Feature Articles

Perspectives on Alzheimer’s disease

Alzheimer’s disease is a commonly encountered pa ent case by medical students. However, many students struggle to see the person beyond the disease. This essay o ers a di erent perspec ve into Alzheimer’s disease, a deeper understanding that is crucial towards fostering more empathe c, a en ve and compassionate pa ent interac ons.

Since the start of my medical studies, I have found the disease process of Alzheimer’s disease an emotional and physiological enigma. However, it is the case of Clarice that profoundly impacted a deeper insight into the complexity of a life lived with Alzheimer’s disease.

Clarice has been living with Alzheimer’s disease since the death of her husband eleven years ago. Her family helplessly witness as she gradually loses any semblance of order and familiarity in her life. At first, she disguised her confusion through a veil of phrases, covering up her forgetfulness with laughter “Of course I knew that, I was only joking.” Alzheimer’s disease drowned Clarice within waves of confusion, muddling up her thoughts and blending the faces she was surrounded by all of her life with faces of strangers as she tried to tread water in the relentless current. She always wore a smile and came accompanied with jokes and quirky musings. She became known by eccentric catch phrases “How do you spell nachas (happiness)?” that she asked of her grandchildren. To which they answered melodiously “C L A R I C E”. At every family gathering, she tapped her glass with a fork and announced, “with tears in my eyes, I just want to say how special it is to be here, no itching or bitching, just all together, as a family.” As she left, she gathered everyone together and departed with famous final words “Go well, go shell, but don’t go to hell”.

“Go well, go shell, but –“,
“Don’t ring the bell!”
“Don’t say farewell!” her family tried to interject.
“No.” she confirmed with a cheeky grin, “Don’t go to hell!”

At Friday night meals, Clarice’s thirteen grandchildren said the Jewish blessing over food in chronological order from eldest to youngest. With much humour, Clarice would exclaim “Our Father, the holy spirit…” and proceed to tap out the cross on her body, reminding them of her rich childhood. Having attended a Catholic boarding school as a young Jewish girl, the daily prayers and hymns have stayed with her into old age. Her family loved her Zulu exclamations “saqua bona wena”, to which they replied in their own made up language, matching the sounds of her youth.

As her cognition declined, her honesty and humour sharpened and the kindness, love, and compassion that overflowed from her heart amplified. At times, her honesty was brutal, revealing hidden layers about the people surrounding her. No longer aware of social cues or the importance of privacy, she pointed out the sad man sitting by himself, or the distressed woman lost in thought. While sometimes uncomfortable, such honesty only exposed her caring and sensitive nature. She was apt at identifying someone’s hidden sadness, unbeknownst to anyone else, and quick to enquire why, offering her ear and heart.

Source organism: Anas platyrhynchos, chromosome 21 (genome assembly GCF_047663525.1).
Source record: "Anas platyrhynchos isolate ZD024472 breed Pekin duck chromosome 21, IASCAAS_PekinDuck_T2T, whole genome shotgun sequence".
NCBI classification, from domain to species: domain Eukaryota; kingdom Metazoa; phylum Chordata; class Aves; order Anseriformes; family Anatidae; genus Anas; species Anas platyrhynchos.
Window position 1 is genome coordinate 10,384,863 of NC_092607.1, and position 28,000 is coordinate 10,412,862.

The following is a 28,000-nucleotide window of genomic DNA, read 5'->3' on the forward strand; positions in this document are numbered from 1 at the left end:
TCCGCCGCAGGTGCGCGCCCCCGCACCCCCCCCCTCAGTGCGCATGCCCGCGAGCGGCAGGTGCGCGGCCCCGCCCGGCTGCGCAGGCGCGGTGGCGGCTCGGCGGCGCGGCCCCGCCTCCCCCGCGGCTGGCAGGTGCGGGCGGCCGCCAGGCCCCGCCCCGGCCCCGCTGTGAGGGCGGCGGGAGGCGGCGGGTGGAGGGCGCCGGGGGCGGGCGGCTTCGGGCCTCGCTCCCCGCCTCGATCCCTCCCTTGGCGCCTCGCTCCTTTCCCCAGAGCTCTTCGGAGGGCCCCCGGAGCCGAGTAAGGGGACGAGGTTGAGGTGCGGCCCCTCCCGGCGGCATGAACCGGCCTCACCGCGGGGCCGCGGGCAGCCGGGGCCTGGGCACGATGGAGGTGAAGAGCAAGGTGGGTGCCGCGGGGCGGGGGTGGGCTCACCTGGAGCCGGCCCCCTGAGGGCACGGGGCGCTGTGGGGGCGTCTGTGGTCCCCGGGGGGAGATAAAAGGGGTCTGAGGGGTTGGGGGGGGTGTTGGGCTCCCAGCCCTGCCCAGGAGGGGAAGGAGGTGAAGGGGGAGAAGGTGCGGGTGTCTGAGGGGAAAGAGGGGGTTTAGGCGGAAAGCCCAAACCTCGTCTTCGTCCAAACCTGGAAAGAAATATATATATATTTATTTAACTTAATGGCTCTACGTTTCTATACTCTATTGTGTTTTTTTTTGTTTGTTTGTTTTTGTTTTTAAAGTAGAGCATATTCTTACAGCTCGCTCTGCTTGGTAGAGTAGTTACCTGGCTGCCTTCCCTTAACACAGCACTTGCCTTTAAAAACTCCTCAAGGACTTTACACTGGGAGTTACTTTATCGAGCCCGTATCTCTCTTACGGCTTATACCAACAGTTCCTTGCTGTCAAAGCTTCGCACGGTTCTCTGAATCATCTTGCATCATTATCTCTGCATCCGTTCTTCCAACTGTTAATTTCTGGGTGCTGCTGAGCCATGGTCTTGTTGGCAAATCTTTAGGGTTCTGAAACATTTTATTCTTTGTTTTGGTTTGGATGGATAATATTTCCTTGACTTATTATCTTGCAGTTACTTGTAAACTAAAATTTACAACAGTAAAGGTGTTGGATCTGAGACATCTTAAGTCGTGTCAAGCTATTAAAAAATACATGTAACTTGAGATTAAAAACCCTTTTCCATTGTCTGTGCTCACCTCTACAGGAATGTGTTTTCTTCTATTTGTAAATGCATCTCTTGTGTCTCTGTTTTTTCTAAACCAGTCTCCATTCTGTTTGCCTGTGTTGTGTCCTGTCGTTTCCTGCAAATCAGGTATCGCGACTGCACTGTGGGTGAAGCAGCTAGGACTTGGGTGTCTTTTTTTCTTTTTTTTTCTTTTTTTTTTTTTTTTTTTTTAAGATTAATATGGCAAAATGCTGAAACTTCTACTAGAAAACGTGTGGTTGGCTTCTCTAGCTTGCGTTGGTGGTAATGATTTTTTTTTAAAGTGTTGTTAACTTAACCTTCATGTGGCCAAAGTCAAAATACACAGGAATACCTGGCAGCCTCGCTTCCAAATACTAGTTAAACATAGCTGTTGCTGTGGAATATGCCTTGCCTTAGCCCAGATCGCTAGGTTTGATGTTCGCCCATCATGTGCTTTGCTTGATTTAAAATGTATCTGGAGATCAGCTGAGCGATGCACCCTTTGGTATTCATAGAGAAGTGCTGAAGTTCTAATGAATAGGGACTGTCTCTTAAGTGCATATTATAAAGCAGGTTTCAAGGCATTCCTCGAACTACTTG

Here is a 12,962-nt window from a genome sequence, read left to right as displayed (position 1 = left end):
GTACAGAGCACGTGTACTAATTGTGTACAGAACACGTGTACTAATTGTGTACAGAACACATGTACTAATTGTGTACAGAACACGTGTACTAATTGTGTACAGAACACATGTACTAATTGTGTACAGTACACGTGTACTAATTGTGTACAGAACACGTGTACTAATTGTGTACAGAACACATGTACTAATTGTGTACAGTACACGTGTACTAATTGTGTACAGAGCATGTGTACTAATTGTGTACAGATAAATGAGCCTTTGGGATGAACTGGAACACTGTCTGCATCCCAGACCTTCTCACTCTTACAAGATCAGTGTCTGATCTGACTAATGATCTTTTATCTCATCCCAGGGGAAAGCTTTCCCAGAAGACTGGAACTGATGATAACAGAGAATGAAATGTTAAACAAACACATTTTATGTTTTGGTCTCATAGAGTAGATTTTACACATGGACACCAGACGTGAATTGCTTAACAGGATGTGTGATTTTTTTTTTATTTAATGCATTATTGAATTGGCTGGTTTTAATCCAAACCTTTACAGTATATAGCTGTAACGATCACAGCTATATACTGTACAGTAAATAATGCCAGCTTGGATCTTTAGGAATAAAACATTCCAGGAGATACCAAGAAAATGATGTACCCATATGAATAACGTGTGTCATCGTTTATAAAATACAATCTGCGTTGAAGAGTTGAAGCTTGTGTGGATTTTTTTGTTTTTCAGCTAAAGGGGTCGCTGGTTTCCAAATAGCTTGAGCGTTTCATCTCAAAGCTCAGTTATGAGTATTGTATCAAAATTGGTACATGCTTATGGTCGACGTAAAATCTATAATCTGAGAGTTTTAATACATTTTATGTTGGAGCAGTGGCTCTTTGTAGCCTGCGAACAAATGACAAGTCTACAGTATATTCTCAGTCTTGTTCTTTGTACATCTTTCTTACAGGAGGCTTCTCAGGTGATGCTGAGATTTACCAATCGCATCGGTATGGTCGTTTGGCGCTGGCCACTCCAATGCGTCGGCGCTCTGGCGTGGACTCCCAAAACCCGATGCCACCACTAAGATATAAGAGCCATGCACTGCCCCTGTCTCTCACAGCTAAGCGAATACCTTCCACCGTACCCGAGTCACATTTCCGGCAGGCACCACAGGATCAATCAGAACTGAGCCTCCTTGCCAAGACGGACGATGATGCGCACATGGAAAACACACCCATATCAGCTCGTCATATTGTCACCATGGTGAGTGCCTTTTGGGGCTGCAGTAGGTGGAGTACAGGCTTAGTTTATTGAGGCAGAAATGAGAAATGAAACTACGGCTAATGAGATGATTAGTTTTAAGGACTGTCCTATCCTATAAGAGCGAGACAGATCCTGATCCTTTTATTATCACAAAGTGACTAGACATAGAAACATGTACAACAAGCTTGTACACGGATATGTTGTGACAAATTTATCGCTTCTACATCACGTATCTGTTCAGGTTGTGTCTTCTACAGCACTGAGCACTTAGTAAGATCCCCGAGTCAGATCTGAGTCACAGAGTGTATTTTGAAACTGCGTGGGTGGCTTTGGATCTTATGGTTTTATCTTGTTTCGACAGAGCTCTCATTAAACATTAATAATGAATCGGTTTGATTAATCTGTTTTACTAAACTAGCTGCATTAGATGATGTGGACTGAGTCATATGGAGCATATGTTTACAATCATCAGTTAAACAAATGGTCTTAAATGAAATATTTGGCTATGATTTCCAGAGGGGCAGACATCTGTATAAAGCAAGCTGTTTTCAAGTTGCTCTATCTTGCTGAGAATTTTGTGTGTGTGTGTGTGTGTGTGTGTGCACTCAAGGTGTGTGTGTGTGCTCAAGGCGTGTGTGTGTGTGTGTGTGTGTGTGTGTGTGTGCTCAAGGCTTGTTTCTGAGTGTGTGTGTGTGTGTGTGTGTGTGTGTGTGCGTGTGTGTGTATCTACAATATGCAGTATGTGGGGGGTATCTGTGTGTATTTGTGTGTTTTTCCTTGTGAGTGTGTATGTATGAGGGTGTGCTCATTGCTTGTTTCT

If her family had visitors at their weekly Shabbat meals who showed signs of fragility, Clarice was the first to get up and help. “Can I help you up from the table?” “You stay put and I’ll get your food for you, what would you like?” The irony of such moments was heartrending, her ability to help those who were physically unwell when she wasn’t able, nor was anyone else, to help the illness that overwhelmed her mind.

As time gradually undid the threads that held together the clarity of Clarice’s mind, her sentences slipped into nonsensical musings. Moments of her childhood featured more frequently as she lost track of time. She referred to herself as a little girl, telling her adult children that she had to go home lest her parents worry where she was.

Yet, there were moments of pure happiness that peaked out occasionally. Her genuine awe as she watched the sunsets that showered her balcony and the raw happiness and surprise she had when her granddaughters kissed her on the cheek for a ‘selfie’, were moments of bliss. Her family learnt what made her happy and was able to tap into such experiences to change solemn moments into happier ones. The more they became desensitised to the tragedy of her illogical talk and the more they learnt how to laugh with her rather than cry, the more they were able to find joy and beauty in her quirky musings and disjointed sentences. The more they distanced themselves from her disease, the more they appreciated her presence, her warmth, and her unconditional love.

Clarice is not and never has been my patient. She is my grandmother, my Bobba. At the same time that I was dealing with the sudden deterioration of my Bobba’s cognition, I started my geriatrics placement at the hospital. The internal struggle that I felt as I grappled with my Bobba’s decline gave me a new perspective of the patients I met during that term.